echo 600000 > /sys/devices/system/cpu/cpu0/cpufreq/scaling_setspeed

sets the processor to the minimum of 600MHz and

echo userspace > /sys/devices/system/cpu/cpu0/cpufreq/scaling_governor
echo 1600000 > /sys/devices/system/cpu/cpu0/cpufreq/scaling_setspeed

sets it to the maximum of 1.6GHz.

Together with ACPI it is a real power saver: If my laptop is on battery, it runs with 600MHz, and as I plug in the cable, it instantly switches to 1.6GHz. For this I wrote some small scripts:

In /etc/acpi/ I defined the action for the battery switch:


with the /scripts/switchspeed being the following:

if [ $batstate == "cable" ] ; then
        echo "CPU@performance - we're on cable"
        logger "CPU@performance - we're on cable"
        echo "CPU@minimum - we're on battery"
        logger "CPU@minimum - we're on battery"

The /scripts/battery-cable checks if we are on cable or on battery:

echo `cat /proc/acpi/ac_adapter/ACAD/state | sed s/^.*off.*$/battery/ | sed s/^.*on.*$/cable/`

I know that there is a predefined battery-script in /etc/acpi, but I noticed that too late... ;)

Now my laptop runs approx. 5 hours on battery, and the longest time (I forgot to plug in the cable over night) at university was 4 whole lectures (6 hours), but with closing the lid everytime there was nothing to write... And without wlan and such things.

Chapter 4. Video

Resolutions, BIOS and Acer

The biggest problem with the graphics display is that the BIOS lacks the information that it can display 1400x1050 - only 1280x1024 and 1600x1200 is there. That's the reason the framebuffer can't be run with the native resolution and the BIOS has to be patched with 855resolution before starting X.

I contacted Acer on 2004-11-20, complaining about that problem and asking them to provide a fully functional BIOS. Two weeks later the answer is there; Acer refuses to provide a new BIOS because the pre-installed operating system (Windows) works ok with it. That's all, they won't support non-ms people.


The display supports a SXGA+ resolution of 1400x1050 pixels. I've spent a time trying to run the framebuffer at this resolution, but failed - now it runs at 1280x1024.

The grub setting for this resolution is just a


so that the grub conf looks like this:

default 1
timeout 1

title=Gentoo kernel 2.6.4
root (hd0,0)
kernel /kernel-2.6.4-gentoo root=/dev/hda3 vga=775

title=Gentoo kernel 2.6.7
root (hd0,0)
kernel /kernel-2.6.7-gentoo root=/dev/hda3 vga=775


That was a very hard one: The BIOS says that 1400x1050 is not supported, so XFree doesn't recognize this as a possible resolution. The solution came with a tool called 855resolution, wich can be found at This patches the BIOS everytime the X display manager is started (patch is not permanent). All you need to do is:

855resolution 5a 1400 1050

and all works. I embedded this in the xdm start script at /etc/init.d/xdm:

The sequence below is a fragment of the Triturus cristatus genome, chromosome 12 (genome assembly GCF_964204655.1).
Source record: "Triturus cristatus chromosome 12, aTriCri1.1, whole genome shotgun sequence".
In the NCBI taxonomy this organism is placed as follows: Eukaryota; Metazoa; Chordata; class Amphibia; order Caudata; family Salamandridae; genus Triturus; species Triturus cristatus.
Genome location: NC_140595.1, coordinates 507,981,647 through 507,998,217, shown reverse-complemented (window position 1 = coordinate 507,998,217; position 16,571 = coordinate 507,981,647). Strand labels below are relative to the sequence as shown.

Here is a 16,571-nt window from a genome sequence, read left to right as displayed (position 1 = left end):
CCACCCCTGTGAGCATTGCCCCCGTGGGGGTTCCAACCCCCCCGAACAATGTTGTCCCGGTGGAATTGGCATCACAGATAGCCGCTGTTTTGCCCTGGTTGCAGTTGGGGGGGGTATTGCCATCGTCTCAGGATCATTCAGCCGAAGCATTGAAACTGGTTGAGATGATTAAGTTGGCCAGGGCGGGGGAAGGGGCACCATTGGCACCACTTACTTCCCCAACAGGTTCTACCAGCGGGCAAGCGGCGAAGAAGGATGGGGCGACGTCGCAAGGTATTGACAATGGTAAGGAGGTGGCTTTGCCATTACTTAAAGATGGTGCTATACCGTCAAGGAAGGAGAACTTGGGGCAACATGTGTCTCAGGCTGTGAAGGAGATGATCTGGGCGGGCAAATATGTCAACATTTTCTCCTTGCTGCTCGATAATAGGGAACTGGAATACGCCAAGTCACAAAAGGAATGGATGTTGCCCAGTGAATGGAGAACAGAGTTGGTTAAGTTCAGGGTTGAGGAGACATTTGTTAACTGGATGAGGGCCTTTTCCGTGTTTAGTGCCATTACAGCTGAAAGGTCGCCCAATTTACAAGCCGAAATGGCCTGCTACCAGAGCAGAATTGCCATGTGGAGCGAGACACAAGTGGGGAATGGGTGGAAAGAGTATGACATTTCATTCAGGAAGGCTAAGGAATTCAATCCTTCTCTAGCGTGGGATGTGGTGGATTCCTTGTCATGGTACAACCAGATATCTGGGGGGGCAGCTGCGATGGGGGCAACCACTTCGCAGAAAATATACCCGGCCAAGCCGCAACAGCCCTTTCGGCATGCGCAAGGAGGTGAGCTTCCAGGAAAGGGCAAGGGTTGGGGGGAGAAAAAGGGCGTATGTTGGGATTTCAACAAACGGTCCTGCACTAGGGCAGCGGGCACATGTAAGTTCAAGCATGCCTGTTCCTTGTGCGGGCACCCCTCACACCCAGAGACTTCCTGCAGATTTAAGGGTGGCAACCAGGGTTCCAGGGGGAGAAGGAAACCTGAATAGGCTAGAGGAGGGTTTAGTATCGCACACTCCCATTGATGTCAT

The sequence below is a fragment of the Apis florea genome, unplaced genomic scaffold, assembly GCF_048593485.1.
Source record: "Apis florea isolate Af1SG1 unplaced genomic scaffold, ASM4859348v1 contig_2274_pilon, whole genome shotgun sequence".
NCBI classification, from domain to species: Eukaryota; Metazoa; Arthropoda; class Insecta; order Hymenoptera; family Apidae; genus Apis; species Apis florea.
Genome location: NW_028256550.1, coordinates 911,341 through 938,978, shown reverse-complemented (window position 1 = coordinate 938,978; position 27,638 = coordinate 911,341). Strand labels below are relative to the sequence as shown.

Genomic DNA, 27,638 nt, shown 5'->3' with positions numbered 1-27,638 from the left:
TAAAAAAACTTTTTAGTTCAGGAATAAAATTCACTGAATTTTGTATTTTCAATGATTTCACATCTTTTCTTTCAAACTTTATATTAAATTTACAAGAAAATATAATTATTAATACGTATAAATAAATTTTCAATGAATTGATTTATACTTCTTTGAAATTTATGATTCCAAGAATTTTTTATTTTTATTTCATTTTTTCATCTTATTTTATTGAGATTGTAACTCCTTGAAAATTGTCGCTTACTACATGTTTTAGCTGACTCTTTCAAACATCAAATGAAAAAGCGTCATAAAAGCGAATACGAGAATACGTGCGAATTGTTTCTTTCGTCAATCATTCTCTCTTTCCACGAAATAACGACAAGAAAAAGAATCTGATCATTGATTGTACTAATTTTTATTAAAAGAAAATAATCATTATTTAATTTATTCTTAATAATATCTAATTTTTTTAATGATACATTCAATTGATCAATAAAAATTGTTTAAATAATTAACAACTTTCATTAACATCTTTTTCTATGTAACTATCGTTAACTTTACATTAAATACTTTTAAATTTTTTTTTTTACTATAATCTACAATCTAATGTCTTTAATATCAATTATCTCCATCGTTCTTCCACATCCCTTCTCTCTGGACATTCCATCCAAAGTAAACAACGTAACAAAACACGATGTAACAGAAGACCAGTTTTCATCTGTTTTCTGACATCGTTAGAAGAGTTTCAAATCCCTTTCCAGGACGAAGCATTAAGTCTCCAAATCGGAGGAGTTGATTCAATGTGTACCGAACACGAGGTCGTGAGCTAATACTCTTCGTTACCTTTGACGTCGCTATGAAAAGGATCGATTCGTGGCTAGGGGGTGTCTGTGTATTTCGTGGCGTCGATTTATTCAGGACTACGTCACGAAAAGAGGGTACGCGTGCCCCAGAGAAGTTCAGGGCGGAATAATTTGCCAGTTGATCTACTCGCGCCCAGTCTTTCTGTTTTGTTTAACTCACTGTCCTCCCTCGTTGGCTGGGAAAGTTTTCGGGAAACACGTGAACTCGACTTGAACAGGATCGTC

start() {
        # run 855-script for intel graphics card in full 1400x1050

        # set the cpu to the right speed


The /scripts/855 just contains the 855resolution call. Another thing you see here is the switchspeed script which changes sets the CPU speed for battery and cable differently on boot.

Parts of my /etc/X11/XF86Config looks like this:

Section "InputDevice"
 Identifier  "Keyboard1"
 Driver      "Keyboard"
 Option "AutoRepeat" "500 30"
 Option "XkbRules"      "xfree86"
 Option "XkbModel"      "pc104"
 Option "XkbLayout"     "de"
 Option "XkbVariant"    "nodeadkeys"

Section "InputDevice"
 Identifier             "Touchpad"
 Driver                 "synaptics"
 Option "Protocol"      "ImPS/2"
 Option "Device"        "/dev/psaux"
 Option "LeftEdge"      "1700"
 Option "RightEdge"     "5300"
 Option "TopEdge"       "1700"
 Option "BottomEdge"    "4200"
 Option "FingerLow"     "25"
 Option "FingerHigh"    "30"
 Option "MaxTapTime"    "180"
 Option "MaxTapMove"    "220"
 Option "VertScrollData"        "100"
 Option "MinSpeed"      "0.06"
 Option "MaxSpeed"      "0.12"
 Option "AccelFactor"   "0.0010"
 Option "SHMConfig"     "on"

# USB-Mouse
Section "InputDevice"
 Identifier             "USBMouse"
 Driver                 "mouse"
 Option "Device"        "/dev/usbmouse"I
 Option "Protocol"      "IMPS/2"
 Option "ZAxisMapping"  "4 5"

Section "Monitor"
    Identifier  "Acer Travelmate 6003LCi"
    HorizSync   28-65
    VertRefresh 60

Section "Device"
    Identifier  "Acer Travelmate 6003LCi"
    Driver      "i810"

Section "Screen"
    Identifier  "Screen 0"
    Device      "Acer Travelmate 6003LCi"
    Monitor     "Acer Travelmate 6003LCi"
    DefaultDepth 24

    Subsection "Display"
        Depth       8
        Modes       "1400x1050" "1280x1024" "1024x768" "800x600" "640x480"
        ViewPort    0 0
    Subsection "Display"
        Depth       16
        Modes       "1400x1050" "1280x1024" "1024x768" "800x600" "640x480"
        ViewPort    0 0
    Subsection "Display"
        Depth       24
        Modes       "1400x1050" "1280x1024" "1024x768" "800x600" "640x480"
        ViewPort    0 0

Section "ServerLayout"
 Identifier  "Simple Layout"
 Screen "Screen 0"

 InputDevice "Touchpad" "CorePointer"
 InputDevice "Keyboard1" "CoreKeyboard"
 InputDevice "USBMouse" "AlwaysCore"

Section "DRI"
   Mode 0666

Intel graphics drivers


The XFree mentioned above has been replaced with an 6.8.2 server. All future documentation will refer to this one. provides a driver for Intel based graphics chipsets, the i810. Unfortunately, glxgears is somehow slow (around 600fps), and I wanted to replace the driver (which are generally built for stability) with the one Intel provides on its website.